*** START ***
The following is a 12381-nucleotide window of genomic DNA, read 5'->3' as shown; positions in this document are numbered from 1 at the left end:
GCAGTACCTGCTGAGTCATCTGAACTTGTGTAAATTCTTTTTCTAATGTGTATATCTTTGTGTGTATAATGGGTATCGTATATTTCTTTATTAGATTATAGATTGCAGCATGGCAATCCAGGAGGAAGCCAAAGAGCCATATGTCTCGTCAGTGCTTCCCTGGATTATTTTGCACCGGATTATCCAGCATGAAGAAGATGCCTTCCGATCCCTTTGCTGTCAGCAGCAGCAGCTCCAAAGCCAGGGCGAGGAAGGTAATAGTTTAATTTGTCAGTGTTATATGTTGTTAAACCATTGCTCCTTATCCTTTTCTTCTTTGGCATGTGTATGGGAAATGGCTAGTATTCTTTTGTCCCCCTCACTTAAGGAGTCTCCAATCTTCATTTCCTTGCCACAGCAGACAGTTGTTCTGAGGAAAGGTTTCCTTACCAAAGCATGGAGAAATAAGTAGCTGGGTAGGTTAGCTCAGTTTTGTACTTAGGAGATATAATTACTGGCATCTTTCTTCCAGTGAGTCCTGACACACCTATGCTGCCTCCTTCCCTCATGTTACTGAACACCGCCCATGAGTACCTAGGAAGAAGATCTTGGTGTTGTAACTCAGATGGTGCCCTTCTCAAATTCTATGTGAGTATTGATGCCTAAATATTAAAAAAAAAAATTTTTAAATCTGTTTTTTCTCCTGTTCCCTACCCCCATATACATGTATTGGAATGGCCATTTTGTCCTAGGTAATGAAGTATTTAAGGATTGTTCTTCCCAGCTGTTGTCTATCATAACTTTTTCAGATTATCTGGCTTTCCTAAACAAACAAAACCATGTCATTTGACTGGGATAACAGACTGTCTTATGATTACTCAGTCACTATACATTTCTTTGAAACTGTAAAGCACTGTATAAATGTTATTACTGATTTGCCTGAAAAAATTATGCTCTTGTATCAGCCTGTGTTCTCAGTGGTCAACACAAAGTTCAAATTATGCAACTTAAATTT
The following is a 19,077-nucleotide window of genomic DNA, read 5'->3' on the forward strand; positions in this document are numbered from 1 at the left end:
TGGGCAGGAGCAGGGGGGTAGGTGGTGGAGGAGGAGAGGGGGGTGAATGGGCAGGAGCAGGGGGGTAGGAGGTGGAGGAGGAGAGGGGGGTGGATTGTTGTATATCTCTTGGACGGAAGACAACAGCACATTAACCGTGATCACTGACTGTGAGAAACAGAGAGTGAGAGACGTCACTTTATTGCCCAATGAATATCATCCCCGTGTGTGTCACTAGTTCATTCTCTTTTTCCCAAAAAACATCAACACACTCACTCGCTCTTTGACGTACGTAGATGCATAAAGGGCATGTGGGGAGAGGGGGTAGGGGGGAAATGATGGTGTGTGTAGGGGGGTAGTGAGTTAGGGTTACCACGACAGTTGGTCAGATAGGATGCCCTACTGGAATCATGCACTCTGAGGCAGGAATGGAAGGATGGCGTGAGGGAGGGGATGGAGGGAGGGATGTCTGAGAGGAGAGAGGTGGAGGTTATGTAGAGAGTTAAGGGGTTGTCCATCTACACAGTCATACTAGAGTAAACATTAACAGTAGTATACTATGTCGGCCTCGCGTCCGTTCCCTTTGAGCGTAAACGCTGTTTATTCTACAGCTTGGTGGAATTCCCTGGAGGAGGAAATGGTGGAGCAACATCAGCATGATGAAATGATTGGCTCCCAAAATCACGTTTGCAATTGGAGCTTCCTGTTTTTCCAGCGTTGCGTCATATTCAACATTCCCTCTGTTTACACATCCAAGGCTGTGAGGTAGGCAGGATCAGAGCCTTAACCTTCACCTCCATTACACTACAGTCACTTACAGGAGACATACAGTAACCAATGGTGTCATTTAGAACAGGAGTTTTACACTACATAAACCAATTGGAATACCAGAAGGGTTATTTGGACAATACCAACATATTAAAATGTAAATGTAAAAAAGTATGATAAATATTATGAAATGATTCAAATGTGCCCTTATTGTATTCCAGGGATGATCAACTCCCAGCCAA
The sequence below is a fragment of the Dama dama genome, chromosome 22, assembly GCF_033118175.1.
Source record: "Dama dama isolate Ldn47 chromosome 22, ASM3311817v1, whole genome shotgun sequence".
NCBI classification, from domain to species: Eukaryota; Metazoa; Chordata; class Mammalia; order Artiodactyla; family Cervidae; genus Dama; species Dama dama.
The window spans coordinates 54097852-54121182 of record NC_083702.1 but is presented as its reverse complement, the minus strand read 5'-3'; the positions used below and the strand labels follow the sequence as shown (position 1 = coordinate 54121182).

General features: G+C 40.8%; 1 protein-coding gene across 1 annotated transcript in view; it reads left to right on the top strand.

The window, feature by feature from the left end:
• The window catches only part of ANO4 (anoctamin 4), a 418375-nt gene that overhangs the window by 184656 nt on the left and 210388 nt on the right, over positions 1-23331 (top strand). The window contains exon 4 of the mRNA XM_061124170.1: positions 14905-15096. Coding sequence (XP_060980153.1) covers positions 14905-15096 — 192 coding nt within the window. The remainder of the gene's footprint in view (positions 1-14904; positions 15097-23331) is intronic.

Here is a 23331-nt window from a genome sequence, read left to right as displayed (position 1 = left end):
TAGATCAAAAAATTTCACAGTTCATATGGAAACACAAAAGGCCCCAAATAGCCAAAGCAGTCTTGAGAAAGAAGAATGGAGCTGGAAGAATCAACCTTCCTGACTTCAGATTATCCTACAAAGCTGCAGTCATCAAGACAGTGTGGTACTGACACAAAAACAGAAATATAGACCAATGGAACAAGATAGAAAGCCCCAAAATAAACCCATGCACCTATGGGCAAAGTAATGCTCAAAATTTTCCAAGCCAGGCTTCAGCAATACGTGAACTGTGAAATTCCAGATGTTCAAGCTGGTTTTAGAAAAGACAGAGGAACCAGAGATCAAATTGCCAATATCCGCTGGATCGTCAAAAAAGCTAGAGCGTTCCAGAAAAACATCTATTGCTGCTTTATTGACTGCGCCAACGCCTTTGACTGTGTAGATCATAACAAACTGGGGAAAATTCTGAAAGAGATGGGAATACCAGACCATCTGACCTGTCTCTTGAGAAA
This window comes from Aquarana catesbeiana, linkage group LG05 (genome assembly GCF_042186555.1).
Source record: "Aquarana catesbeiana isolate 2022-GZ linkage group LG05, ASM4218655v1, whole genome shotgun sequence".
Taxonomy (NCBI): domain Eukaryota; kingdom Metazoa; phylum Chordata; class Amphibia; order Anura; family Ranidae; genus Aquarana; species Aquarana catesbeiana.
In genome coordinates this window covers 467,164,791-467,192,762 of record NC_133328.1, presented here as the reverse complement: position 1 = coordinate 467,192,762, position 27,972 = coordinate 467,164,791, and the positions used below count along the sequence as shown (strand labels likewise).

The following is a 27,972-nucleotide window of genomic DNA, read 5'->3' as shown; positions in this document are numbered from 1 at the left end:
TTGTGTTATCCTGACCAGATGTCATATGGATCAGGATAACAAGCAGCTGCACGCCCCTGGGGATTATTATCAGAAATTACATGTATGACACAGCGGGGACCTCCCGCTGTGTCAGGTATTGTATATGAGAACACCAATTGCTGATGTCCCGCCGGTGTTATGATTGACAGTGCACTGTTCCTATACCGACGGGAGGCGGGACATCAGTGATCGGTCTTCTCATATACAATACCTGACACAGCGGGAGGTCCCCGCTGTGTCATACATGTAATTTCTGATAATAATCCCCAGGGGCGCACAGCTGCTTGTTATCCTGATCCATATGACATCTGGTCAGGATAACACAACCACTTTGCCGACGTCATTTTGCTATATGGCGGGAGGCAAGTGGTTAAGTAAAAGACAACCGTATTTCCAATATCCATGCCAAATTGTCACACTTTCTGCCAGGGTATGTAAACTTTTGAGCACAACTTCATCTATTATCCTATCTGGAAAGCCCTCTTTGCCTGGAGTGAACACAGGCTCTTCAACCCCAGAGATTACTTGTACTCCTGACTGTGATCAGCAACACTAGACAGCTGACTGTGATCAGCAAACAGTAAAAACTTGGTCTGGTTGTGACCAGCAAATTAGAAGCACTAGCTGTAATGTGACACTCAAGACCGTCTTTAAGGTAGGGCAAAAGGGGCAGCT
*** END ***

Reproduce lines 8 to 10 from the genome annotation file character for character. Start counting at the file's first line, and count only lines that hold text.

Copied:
The window spans coordinates 54097852-54121182 of record NC_083702.1 but is presented as its reverse complement, the minus strand read 5'-3'; the positions used below and the strand labels follow the sequence as shown (position 1 = coordinate 54121182).

General features: G+C 40.8%; 1 protein-coding gene across 1 annotated transcript in view; it reads left to right on the top strand.

The window, feature by feature from the left end: